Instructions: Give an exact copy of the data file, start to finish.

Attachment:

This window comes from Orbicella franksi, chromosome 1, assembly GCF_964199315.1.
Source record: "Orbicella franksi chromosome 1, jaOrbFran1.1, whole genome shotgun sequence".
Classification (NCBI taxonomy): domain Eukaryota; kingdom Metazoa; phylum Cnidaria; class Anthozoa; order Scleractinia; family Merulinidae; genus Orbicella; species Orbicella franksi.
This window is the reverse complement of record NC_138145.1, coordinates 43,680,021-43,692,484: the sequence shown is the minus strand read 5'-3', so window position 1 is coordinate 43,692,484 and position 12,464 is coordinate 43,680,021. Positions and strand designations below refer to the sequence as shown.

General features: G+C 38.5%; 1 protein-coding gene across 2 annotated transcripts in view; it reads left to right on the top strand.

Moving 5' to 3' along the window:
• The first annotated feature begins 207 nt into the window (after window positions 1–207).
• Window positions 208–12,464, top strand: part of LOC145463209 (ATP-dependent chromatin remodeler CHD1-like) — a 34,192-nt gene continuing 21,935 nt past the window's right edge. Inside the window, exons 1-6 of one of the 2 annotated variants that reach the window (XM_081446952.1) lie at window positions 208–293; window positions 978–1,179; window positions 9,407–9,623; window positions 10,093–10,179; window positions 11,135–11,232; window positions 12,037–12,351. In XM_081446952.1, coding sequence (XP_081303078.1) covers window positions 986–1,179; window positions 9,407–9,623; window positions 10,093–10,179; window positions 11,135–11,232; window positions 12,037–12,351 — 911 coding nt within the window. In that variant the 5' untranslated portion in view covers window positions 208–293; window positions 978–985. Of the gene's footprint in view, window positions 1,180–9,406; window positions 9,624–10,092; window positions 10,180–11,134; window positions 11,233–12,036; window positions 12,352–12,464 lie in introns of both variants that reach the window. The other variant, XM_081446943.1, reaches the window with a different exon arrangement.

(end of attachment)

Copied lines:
This window comes from Orbicella franksi, chromosome 1, assembly GCF_964199315.1.
Source record: "Orbicella franksi chromosome 1, jaOrbFran1.1, whole genome shotgun sequence".
Classification (NCBI taxonomy): domain Eukaryota; kingdom Metazoa; phylum Cnidaria; class Anthozoa; order Scleractinia; family Merulinidae; genus Orbicella; species Orbicella franksi.
This window is the reverse complement of record NC_138145.1, coordinates 43,680,021-43,692,484: the sequence shown is the minus strand read 5'-3', so window position 1 is coordinate 43,692,484 and position 12,464 is coordinate 43,680,021. Positions and strand designations below refer to the sequence as shown.

General features: G+C 38.5%; 1 protein-coding gene across 2 annotated transcripts in view; it reads left to right on the top strand.

Moving 5' to 3' along the window:
• The first annotated feature begins 207 nt into the window (after window positions 1–207).
• Window positions 208–12,464, top strand: part of LOC145463209 (ATP-dependent chromatin remodeler CHD1-like) — a 34,192-nt gene continuing 21,935 nt past the window's right edge. Inside the window, exons 1-6 of one of the 2 annotated variants that reach the window (XM_081446952.1) lie at window positions 208–293; window positions 978–1,179; window positions 9,407–9,623; window positions 10,093–10,179; window positions 11,135–11,232; window positions 12,037–12,351. In XM_081446952.1, coding sequence (XP_081303078.1) covers window positions 986–1,179; window positions 9,407–9,623; window positions 10,093–10,179; window positions 11,135–11,232; window positions 12,037–12,351 — 911 coding nt within the window. In that variant the 5' untranslated portion in view covers window positions 208–293; window positions 978–985. Of the gene's footprint in view, window positions 1,180–9,406; window positions 9,624–10,092; window positions 10,180–11,134; window positions 11,233–12,036; window positions 12,352–12,464 lie in introns of both variants that reach the window. The other variant, XM_081446943.1, reaches the window with a different exon arrangement.